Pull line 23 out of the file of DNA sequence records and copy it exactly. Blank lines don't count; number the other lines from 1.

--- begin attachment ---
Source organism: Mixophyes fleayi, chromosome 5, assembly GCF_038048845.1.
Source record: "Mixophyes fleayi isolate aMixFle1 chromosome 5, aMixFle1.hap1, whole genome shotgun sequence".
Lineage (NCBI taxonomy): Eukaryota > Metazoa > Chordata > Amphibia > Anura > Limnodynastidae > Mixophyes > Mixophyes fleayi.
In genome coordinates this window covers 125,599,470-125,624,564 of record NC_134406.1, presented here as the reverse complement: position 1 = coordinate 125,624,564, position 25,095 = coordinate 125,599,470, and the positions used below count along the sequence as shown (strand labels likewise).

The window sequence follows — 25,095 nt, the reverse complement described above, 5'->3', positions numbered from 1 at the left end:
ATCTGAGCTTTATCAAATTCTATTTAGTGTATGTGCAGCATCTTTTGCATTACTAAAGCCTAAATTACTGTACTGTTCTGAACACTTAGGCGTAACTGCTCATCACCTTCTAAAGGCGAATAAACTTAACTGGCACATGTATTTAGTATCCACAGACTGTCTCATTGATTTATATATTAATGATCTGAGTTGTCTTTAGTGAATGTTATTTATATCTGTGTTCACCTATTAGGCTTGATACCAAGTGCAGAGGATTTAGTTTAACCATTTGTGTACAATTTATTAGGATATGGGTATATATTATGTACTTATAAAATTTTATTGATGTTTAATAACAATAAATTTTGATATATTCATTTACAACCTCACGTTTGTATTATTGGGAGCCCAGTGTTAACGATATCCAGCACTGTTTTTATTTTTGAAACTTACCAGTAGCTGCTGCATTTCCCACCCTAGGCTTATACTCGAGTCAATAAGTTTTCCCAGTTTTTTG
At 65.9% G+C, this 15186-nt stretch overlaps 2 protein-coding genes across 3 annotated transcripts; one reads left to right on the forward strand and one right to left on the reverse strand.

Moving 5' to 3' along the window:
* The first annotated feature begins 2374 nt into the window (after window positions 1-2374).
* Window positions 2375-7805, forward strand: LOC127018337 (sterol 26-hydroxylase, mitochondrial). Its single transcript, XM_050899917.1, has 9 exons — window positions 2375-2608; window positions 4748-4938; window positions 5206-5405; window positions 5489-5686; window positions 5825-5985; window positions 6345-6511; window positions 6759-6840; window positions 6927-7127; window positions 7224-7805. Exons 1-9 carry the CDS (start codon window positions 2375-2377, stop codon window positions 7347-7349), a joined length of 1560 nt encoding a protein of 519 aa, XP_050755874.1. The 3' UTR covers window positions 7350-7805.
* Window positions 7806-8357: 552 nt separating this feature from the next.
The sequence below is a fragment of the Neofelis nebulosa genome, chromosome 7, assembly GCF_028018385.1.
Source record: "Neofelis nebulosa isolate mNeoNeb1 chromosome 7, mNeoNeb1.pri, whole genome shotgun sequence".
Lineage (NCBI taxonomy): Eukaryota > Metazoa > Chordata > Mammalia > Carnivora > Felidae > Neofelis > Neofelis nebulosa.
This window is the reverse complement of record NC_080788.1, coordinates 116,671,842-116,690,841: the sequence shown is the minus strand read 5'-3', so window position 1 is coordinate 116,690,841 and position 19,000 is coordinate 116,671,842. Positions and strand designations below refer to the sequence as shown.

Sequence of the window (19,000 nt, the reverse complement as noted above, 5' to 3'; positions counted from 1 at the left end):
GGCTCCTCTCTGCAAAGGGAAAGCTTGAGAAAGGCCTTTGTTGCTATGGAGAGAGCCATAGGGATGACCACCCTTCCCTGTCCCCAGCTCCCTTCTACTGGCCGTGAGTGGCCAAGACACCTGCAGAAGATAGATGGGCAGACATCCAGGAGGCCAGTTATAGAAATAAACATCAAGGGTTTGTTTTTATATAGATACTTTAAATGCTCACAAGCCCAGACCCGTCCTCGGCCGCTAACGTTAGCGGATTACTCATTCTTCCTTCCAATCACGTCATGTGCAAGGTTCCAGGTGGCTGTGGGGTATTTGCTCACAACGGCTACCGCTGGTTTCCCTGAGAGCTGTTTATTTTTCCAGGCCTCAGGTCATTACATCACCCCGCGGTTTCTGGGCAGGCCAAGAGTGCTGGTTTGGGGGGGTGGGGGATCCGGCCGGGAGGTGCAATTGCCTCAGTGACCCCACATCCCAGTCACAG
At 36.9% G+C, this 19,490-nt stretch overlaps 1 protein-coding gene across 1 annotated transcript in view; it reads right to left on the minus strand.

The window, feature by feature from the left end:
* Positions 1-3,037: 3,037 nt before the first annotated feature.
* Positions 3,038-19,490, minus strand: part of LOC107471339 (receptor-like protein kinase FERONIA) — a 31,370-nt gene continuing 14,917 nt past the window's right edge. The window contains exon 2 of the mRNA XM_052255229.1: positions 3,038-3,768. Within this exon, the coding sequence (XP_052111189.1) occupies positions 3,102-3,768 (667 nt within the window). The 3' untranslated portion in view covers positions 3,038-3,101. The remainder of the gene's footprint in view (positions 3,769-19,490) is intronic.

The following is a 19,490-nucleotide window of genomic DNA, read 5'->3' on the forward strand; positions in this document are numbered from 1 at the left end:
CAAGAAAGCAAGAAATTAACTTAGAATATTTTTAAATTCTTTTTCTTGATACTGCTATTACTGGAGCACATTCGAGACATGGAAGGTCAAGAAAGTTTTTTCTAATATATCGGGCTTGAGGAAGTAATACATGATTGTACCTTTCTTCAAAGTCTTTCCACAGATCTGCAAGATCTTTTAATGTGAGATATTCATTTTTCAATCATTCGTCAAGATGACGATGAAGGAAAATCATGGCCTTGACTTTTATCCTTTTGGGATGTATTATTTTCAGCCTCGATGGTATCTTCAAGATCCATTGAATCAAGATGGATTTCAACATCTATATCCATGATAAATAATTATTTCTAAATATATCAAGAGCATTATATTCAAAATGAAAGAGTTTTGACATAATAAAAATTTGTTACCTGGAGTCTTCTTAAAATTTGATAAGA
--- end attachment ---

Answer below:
CAAGAAAGCAAGAAATTAACTTAGAATATTTTTAAATTCTTTTTCTTGATACTGCTATTACTGGAGCACATTCGAGACATGGAAGGTCAAGAAAGTTTTTTCTAATATATCGGGCTTGAGGAAGTAATACATGATTGTACCTTTCTTCAAAGTCTTTCCACAGATCTGCAAGATCTTTTAATGTGAGATATTCATTTTTCAATCATTCGTCAAGATGACGATGAAGGAAAATCATGGCCTTGACTTTTATCCTTTTGGGATGTATTATTTTCAGCCTCGATGGTATCTTCAAGATCCATTGAATCAAGATGGATTTCAACATCTATATCCATGATAAATAATTATTTCTAAATATATCAAGAGCATTATATTCAAAATGAAAGAGTTTTGACATAATAAAAATTTGTTACCTGGAGTCTTCTTAAAATTTGATAAGA